Silvana Veinberg

Ashoka Fellow
Fellow Since 2002


This profile was prepared when Silvana Veinberg was elected to the Ashoka Fellowship in 2002.
The New Idea
With the exception of most of Brazil, Latin American countries do not adequately provide for their deaf citizens. For example, in Colombia, some bilingual programs have been designed for deaf children between infancy and 5-years-old, but they do not continue in formal schooling; in Uruguay, recent national budget cuts ended programs for training deaf adults as teachers of bilingual education (conducted in Spanish and sign language) and for training deaf children as teachers; in Chile, there are scattered professional groups working in deaf education, but there are no bilingual schools.

As for deaf communities in many parts of the world, the deaf community in Argentina carries the stigma of mental disability, and many of its members face isolation and lack access to effective education and other important public resources. Many people in Argentina and throughout Latin America see the deaf as incapable of learning as quickly as their counterparts. In some cases this prejudice has extreme consequences, manifest when educators, public administrators, and parents discourage or prevent deaf children from attending school regularly or at all. A recent survey of deaf adults in Argentina reveals that 80 percent are functionally illiterate and experience difficulty in performing routine tasks that would enable them to live on their own. Labeled disabled in childhood and later marginalized as illiterate adults, many in the deaf community develop chemical dependencies and other problems. Since they have had inadequate language training, they find it frustrating and problematic to communicate their problems and often refrain from asking for help. The challenge for deaf people begins at home and usually becomes acute in the schools. In public school classrooms in Argentina and elsewhere, deaf children often face a world that makes little sense to them. Teachers use oral instructional methods that are insensitive to their needs and abilities. The underlying problem is one of communication–between deaf students who use sign language and understand little of spoken language and their teachers who insist on using oral instructions. Deaf children learn Spanish from teachers who, in many cases, have not been properly trained to teach language skills to deaf students. Furthermore, signing is not presented to deaf children as an option, even though research reveals that learning sign language as their first language facilitates learning oral and written language later. Important messages are understandable only by hearing students (such as bells that signify the end of class period); consequently, deaf children often feel lost and insecure in the school environment.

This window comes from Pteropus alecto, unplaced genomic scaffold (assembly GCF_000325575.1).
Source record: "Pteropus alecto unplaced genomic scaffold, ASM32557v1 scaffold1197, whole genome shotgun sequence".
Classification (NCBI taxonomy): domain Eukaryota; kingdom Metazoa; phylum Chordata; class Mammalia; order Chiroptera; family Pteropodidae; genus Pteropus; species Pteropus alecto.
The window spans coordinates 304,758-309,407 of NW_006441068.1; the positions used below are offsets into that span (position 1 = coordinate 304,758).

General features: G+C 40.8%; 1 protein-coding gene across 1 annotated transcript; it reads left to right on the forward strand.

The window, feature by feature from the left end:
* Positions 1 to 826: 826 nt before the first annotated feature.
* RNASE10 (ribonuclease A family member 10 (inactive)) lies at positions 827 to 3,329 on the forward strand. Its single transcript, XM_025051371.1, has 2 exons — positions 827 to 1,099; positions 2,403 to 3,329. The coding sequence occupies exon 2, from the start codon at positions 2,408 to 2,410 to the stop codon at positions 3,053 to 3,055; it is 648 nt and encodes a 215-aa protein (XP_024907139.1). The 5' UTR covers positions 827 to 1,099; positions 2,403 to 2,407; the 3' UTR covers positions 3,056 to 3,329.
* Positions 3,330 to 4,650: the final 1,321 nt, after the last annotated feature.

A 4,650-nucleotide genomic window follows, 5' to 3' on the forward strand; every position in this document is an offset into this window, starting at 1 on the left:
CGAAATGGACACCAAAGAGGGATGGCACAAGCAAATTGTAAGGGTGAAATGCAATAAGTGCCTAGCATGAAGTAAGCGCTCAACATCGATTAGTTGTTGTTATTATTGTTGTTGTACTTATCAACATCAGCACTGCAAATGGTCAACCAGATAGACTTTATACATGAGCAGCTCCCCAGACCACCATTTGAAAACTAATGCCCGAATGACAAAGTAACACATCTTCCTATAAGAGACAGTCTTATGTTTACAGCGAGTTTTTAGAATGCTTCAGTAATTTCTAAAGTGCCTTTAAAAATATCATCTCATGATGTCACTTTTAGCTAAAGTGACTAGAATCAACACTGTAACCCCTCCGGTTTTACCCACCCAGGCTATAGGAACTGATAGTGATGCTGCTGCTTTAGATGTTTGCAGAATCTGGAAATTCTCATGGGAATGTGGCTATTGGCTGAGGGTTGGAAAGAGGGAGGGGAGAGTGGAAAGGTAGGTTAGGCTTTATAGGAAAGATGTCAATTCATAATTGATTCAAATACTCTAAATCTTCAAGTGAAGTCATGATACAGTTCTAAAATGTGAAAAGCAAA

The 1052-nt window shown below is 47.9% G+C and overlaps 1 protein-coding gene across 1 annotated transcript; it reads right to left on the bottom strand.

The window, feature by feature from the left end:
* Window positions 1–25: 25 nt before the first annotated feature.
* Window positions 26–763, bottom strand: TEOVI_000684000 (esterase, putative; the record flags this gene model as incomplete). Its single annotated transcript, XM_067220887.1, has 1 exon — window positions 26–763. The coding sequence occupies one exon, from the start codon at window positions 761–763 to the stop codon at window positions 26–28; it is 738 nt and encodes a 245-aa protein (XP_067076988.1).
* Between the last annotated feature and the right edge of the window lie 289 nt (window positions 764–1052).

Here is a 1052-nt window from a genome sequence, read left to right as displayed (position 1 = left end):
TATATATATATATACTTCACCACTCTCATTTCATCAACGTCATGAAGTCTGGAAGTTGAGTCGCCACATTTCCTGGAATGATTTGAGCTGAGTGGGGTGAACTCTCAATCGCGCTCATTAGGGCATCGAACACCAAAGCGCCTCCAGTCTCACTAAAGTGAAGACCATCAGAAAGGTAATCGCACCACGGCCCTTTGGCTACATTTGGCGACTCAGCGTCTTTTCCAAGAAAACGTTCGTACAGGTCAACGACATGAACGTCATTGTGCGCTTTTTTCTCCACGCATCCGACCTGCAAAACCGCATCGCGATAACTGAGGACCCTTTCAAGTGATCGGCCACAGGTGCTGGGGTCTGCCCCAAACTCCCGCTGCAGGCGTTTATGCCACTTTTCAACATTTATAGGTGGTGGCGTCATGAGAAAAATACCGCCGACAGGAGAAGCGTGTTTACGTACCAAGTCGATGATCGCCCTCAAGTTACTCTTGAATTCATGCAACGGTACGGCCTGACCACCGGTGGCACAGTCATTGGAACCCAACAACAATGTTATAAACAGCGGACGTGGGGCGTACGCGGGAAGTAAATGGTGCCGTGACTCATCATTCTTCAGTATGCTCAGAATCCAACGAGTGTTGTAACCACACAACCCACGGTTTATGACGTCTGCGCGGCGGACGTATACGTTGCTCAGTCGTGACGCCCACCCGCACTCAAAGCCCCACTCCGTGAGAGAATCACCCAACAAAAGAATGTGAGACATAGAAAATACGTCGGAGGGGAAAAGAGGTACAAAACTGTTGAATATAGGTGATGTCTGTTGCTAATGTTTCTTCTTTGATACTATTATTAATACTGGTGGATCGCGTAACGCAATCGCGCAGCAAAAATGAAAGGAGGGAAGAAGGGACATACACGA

Even the more progressive teaching methods encourage teachers to play a therapeutic role with their deaf students rather than challenge them and expand their knowledge of key subjects such as mathematics, science, and history. As a result, many deaf students conclude their primary education by 16 or so and are illiterate for the rest of their lives. In Buenos Aires province, 12 percent of deaf primary school students move on to high school; 10 percent graduate. In comparison, 94 percent of hearing students go to high school and 74 percent graduate.
The Problem
The Strategy
The Person

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